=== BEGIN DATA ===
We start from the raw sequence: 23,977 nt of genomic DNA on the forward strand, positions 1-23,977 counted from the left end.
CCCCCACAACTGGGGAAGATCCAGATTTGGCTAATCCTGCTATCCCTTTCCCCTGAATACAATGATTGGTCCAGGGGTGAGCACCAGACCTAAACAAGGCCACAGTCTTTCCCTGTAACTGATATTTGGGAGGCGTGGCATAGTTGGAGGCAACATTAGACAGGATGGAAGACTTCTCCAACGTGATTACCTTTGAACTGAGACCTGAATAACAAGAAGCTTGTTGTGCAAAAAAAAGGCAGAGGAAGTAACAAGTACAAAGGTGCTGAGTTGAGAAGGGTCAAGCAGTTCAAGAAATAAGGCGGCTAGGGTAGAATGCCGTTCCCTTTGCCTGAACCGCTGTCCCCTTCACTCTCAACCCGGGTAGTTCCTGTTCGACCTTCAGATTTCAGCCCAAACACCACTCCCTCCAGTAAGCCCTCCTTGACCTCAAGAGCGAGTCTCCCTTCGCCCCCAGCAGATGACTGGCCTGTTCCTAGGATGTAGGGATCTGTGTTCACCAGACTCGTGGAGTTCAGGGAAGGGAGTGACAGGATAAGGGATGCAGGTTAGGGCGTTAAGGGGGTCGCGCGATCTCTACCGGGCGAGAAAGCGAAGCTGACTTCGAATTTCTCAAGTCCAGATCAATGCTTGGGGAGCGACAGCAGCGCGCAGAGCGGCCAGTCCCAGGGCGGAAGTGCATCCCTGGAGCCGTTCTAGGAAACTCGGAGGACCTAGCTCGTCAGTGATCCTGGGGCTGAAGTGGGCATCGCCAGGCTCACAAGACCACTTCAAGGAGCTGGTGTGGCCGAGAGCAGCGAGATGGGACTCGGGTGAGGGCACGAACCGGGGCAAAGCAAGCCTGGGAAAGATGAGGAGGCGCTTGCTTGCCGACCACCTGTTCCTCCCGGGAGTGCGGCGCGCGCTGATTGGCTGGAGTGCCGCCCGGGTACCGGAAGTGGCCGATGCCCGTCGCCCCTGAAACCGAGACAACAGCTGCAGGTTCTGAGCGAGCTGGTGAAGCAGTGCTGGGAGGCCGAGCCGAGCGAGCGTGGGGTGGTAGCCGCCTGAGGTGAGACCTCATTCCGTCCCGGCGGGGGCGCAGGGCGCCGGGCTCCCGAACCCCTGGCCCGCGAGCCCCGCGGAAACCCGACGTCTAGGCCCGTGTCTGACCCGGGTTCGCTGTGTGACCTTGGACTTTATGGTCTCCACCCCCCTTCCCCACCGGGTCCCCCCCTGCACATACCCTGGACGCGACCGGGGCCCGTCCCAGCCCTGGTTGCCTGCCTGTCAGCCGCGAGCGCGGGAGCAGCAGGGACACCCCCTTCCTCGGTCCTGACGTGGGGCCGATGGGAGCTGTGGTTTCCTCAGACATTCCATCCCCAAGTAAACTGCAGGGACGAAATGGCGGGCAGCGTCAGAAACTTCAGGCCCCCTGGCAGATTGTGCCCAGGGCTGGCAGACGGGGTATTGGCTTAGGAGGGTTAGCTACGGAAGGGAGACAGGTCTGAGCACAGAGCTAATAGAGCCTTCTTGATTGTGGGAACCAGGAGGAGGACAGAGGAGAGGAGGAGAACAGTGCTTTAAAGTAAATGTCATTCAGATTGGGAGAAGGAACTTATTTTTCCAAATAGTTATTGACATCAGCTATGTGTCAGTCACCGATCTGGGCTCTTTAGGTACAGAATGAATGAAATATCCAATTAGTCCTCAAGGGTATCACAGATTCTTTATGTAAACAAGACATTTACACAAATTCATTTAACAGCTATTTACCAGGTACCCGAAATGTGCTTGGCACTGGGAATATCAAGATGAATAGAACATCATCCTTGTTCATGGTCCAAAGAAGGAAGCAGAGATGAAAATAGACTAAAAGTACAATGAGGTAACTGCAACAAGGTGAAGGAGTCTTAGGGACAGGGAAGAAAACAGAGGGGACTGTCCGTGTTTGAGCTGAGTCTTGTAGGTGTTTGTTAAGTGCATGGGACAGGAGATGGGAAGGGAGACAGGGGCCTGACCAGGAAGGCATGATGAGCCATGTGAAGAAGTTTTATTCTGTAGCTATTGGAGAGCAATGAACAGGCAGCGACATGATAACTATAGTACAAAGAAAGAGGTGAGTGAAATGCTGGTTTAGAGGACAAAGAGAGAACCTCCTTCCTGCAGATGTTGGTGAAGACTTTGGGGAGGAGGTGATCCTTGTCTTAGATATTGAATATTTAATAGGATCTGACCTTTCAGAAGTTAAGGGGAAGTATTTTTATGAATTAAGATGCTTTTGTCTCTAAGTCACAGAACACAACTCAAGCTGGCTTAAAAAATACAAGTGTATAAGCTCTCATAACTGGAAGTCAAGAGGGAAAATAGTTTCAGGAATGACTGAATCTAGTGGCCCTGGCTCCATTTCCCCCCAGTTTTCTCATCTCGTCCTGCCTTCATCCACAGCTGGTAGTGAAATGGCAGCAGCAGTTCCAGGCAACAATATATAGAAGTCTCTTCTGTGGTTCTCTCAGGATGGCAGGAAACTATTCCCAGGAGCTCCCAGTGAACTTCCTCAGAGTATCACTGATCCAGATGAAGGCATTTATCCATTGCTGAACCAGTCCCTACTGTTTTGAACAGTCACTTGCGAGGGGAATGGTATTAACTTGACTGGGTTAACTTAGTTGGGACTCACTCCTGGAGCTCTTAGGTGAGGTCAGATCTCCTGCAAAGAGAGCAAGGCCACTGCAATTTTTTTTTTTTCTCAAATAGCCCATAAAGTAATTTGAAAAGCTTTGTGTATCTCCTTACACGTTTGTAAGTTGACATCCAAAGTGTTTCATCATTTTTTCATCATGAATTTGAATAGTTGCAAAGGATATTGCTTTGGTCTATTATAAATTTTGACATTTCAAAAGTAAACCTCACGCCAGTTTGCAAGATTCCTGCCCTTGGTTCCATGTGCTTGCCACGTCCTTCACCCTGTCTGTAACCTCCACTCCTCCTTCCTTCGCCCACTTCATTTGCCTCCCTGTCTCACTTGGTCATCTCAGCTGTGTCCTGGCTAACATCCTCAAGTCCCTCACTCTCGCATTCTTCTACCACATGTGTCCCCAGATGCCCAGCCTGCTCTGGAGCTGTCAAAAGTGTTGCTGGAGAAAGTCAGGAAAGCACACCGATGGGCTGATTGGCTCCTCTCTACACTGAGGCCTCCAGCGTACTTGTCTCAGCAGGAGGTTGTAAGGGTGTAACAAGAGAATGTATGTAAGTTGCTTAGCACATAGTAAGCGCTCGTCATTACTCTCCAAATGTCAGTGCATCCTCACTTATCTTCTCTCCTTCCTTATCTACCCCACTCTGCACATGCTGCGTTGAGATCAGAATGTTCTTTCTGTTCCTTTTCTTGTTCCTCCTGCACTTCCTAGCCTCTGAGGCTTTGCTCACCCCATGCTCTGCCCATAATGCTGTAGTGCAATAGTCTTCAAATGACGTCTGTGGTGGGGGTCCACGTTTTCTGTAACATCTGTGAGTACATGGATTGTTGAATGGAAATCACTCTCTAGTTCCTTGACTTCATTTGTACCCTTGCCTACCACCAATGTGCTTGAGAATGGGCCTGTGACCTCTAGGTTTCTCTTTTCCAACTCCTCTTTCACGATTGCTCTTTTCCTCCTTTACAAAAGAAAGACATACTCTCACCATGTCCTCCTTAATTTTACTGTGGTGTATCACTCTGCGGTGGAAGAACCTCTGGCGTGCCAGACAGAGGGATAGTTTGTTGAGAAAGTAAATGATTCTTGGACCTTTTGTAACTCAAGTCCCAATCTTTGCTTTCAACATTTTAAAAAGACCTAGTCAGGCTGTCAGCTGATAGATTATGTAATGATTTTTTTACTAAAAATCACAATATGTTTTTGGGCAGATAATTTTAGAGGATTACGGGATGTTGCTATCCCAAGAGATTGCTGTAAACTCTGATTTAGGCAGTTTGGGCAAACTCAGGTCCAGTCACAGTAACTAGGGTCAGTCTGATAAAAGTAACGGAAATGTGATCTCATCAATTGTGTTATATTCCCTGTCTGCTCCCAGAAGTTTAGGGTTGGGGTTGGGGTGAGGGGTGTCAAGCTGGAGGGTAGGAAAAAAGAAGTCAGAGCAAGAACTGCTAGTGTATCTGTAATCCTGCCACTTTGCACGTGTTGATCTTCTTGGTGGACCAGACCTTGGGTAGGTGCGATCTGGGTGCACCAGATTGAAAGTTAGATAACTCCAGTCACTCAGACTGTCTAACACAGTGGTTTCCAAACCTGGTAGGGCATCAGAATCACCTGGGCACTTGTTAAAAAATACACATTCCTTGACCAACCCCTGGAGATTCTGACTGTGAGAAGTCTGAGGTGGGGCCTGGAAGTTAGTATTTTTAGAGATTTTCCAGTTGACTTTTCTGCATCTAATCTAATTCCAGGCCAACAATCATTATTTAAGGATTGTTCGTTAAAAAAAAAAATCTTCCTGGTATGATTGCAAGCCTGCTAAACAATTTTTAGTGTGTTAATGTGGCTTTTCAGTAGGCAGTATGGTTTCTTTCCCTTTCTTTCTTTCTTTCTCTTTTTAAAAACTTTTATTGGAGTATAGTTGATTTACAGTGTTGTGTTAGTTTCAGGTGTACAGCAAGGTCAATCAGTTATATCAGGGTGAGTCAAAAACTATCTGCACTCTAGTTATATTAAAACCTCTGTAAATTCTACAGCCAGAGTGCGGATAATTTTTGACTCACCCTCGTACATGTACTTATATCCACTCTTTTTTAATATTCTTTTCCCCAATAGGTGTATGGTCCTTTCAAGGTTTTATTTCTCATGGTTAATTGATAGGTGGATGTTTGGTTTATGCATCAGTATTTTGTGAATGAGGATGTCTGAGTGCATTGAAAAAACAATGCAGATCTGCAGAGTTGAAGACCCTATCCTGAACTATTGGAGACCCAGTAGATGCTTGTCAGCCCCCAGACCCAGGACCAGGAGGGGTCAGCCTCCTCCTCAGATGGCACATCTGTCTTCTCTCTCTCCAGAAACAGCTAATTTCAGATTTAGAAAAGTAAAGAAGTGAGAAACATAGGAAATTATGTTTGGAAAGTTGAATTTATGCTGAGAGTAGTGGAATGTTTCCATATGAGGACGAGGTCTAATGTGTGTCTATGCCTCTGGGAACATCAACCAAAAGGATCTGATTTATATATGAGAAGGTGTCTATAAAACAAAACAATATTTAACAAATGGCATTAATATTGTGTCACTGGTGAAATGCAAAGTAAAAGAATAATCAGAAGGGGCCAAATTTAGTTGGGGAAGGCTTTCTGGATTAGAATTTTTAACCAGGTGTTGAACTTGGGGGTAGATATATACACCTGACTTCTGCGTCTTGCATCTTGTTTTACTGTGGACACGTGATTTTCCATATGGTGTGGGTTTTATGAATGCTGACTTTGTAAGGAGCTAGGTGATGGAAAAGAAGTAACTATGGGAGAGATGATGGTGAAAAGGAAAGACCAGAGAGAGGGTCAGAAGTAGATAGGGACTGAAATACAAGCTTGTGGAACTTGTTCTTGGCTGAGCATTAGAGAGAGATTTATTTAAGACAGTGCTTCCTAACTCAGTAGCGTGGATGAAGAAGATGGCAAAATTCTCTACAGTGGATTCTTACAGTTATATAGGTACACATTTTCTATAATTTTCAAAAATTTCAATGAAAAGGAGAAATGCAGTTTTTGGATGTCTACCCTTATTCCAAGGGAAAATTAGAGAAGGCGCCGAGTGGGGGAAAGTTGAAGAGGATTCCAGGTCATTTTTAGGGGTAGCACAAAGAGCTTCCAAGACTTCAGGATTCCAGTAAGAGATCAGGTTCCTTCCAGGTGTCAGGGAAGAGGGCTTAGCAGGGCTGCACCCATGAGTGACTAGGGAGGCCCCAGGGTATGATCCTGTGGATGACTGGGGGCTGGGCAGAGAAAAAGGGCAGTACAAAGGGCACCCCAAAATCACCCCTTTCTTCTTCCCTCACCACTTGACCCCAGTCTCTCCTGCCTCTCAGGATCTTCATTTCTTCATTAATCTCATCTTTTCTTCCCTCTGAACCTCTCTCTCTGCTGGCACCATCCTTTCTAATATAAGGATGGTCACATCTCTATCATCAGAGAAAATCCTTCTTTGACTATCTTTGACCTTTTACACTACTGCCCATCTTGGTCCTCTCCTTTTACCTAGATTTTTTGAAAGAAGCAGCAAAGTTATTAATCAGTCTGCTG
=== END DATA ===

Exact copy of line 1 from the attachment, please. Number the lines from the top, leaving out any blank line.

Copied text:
We start from the raw sequence: 23,977 nt of genomic DNA on the forward strand, positions 1-23,977 counted from the left end.